The news is not good.
Who's watching who's watching the children? The federal government
leaves this task to the states. But states are failing to ensure that childcare
centers are safe, according to a report released today by the National Association
of Child Care Resource & Referral Agencies.
NACCRRA's breakdown of the states with the strongest and weakest standards in child care licensure (the Defense Department and District of Columbia were included):
Parents assume that if a child care center has obtained a state license, it must meet some basic standards of child safety and personnel training. But in many places, the license means very little, said Linda K. Smith, NACCRRA's executive director.
"A license on a wall does not mean that a center has ever been inspected," Smith said. "This is inexcusable."
NACCRRA examined state regulations and oversight in 50 states plus the District of Columbia and the Department of Defense, which runs its own network of child-care centers. Each state was judged using a scorecard created by the association that gave states points for policies that address health, safety, and quality of childcare providers -- such as how frequently the facilities are inspected, whether caregivers must go through background checks, and whether directors have any training in child development.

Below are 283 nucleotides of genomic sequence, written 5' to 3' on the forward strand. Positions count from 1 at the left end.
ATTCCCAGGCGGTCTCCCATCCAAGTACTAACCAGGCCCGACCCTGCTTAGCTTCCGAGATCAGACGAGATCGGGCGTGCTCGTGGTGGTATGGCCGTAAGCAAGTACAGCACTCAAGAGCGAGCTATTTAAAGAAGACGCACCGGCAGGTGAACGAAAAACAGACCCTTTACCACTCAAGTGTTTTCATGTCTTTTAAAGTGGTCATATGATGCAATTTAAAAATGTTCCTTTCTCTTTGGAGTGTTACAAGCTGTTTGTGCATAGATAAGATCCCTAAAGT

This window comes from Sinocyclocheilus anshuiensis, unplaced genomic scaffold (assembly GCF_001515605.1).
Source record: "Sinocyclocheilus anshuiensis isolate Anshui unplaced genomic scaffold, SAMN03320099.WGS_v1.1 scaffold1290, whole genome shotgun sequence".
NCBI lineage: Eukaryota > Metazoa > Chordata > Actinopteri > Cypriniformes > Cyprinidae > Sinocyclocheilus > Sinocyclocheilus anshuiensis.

The average score was an F. No state earned an A or B, and only one -- Washington, D.C. -- earned a C. The Department of Defense got the top score, with 131 of 150 possible points or a B grade. Unlike states, the military must comply with standards under the Military Child Care Act of 1989.
Top 10: DoD, DC, OK, TN, MD, RI, NY, IL, FL, WA
Bottom 10: NM, AK, IA, MO, KS, CA, GA, NE, LA, ID
Good news - three of the largest birthplace states are in the top 10.
Bad news - California is in the bottom 10....
And here's a stat from NCCRRA's webpage that caught my eye...
Over 11 million children under age 5 spend an average of 36 hours a week in
non-parental care settings. Almost two-thirds of these children are in